EU delegation visits Baghdad amid Iraq's political deadlock

EU delegation urges Iraq to end violence against protestors, enforced disappearances
3 min read
24 December, 2019
EU officials met Iraq's interior minister, calling for an end to violence against protesters. Unrest is growing once again, as parliament missed its deadline to name a new prime minister.
Protests have once again engulfed Iraq after weeks of calm [Getty]

A European Union delegation in Iraq on Monday called on Baghdad to end violence against demonstrators and take action against abductions and enforced disappearances.

Officials from the EU and its various member states met with Iraqi Minister of Interior Yasin al-Yasiri, before issuing a statement on Twitter.

The statement said the delegation had made a “strong plea to end violence against protestors and to act firmly against killings, abductions, and enforced disappearances.” 

More than 500 people have been killed in Iraq's anti-government protests, while thousands of others have been injured. Rallies have continued despite a campaign of intimidation that has included targeted killings and abductions of activists, which the United Nations blames on militias.

The UN, as well as Amnesty International and Human Rights Watch (HRW), have urged Iraqi authorities to take immediate action to end the bloodshed and exercise restraint in dealing with protestors.

After weeks of relative calm, Iraq was the site of major demonstrations once again on Monday.

Thousands of protestors blocked road across and burnt tires across the south of the country, in condemnation of  political leaders who again missed a deadline to agree on prime ministerial candidate.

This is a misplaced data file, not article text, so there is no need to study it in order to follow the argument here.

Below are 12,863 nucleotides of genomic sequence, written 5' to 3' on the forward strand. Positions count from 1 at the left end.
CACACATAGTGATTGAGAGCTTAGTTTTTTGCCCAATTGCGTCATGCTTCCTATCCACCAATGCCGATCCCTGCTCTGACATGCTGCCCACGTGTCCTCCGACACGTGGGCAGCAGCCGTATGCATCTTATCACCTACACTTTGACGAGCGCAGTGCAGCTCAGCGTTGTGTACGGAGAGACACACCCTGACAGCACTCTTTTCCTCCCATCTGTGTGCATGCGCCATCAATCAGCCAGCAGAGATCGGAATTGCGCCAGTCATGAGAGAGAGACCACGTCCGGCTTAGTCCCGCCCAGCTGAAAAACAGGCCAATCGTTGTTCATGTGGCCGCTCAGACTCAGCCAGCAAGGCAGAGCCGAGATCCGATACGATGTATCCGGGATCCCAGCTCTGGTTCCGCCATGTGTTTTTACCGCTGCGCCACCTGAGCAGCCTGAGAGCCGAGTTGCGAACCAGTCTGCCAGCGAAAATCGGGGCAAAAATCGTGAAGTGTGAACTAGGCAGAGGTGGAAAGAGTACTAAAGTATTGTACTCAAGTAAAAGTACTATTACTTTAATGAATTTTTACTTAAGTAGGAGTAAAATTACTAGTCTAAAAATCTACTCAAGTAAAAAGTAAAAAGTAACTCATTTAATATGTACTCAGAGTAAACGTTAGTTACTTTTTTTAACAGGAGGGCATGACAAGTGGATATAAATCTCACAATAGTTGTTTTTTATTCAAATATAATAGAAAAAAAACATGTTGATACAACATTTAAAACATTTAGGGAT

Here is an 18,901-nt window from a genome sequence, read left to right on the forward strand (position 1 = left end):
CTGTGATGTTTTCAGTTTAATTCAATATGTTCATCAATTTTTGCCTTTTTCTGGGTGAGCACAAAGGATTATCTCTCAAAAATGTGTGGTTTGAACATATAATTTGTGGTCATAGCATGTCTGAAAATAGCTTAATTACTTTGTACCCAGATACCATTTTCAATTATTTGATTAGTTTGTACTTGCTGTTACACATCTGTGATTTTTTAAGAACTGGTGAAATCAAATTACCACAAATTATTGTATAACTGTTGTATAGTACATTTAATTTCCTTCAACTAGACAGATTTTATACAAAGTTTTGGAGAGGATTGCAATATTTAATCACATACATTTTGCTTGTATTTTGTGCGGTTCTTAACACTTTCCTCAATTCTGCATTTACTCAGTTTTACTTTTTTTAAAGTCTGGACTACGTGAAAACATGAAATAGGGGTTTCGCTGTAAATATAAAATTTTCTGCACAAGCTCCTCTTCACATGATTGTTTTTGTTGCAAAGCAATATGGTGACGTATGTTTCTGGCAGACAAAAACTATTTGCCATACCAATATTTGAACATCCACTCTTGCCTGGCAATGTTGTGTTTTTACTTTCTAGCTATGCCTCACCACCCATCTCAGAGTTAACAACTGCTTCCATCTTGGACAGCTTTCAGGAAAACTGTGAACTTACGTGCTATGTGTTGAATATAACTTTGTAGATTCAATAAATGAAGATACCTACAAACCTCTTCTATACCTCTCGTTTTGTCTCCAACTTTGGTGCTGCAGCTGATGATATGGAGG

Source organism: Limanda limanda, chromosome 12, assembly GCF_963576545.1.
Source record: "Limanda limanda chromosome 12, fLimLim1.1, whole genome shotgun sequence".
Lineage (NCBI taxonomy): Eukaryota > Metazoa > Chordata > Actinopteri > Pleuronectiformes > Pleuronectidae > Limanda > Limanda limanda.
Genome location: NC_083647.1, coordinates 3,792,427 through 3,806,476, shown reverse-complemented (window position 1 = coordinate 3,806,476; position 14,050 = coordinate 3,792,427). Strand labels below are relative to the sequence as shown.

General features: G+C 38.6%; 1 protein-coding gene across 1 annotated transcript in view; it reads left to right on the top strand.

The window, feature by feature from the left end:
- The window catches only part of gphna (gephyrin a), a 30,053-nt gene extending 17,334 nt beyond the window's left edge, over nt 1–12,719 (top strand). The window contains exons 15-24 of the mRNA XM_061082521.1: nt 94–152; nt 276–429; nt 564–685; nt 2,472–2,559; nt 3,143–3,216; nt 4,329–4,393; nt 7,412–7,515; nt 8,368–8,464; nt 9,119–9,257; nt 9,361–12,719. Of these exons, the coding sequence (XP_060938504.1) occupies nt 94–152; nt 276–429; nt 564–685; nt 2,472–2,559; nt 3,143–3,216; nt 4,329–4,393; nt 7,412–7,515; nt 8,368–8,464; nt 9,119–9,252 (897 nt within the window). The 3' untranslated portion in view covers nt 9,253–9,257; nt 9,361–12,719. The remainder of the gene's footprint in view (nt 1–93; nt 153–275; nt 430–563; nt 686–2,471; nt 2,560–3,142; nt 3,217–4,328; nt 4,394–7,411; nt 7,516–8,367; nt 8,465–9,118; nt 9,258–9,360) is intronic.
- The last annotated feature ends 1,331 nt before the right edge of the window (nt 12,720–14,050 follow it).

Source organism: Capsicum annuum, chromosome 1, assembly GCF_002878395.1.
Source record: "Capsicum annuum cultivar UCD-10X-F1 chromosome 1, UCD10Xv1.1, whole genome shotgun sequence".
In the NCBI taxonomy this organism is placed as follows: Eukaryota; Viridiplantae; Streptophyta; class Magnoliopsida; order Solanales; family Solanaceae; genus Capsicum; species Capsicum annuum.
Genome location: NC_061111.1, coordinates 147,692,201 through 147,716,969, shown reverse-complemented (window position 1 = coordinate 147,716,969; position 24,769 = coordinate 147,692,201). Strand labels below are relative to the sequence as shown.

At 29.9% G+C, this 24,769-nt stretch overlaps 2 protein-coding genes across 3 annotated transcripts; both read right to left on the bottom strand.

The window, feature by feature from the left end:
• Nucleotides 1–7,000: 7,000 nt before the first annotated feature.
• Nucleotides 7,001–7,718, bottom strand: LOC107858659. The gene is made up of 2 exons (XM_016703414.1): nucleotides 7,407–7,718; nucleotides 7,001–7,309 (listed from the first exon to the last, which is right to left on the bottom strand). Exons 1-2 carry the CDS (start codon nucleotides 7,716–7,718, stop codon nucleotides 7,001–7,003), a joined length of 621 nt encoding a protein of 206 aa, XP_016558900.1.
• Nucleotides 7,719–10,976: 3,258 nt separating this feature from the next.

Read more: Iraq protests resume as political paralysis deepens

Schools and government buildings were closed, as protestors declared civil disobedience campaigns in various southern cities, including Diwaniyah, Nasiriyah, Kut and Amara.

Popular outrage against the current political deadlock is intesifying after negotiations over a candidate to replace Adel Abdul Mahdi, who resigned in the face of the protests, fell through.

The deadline for Iraq’s parliamentary bloc to name a candidate, as outlined by constitution, had expired last Thursday prior to its extension until Sunday.

In Baghdad’s Tahrir square, the heart of the mass protest movement, hundreds repeated the chant “No to Eidani, no to Abtaan, they have all stolen from us”, categorically rejecting all candidates from within the political establishment. 

In Nasiriyah, thousands gathered at central Al-Haboobi square, blocking a major intersection in the city. According to The New Arab’s Arab-language sister site, protestors burnt images of candidates, while others announced hunger strikes until protestor demands were met.

A pro-Iran camp has tried to impose a candidate, Qusay al-Sahail, who served as a higher education minster in the government of Abdel Mahdi.

A former member of Shiite cleric Moqtada Sadr’s movement, Suhail rejoined the State of Law alliance of former premier Nuri al-Maliki, who is close to Iran and an enemy of Sadr.

Along with demonstrators, Iraqi President Barham Saleh has rejected Suhail’s candidacy.

Pro-Iran faction and parliament speaker Mohammed al-Halbusi continue to push for his candidacy.  

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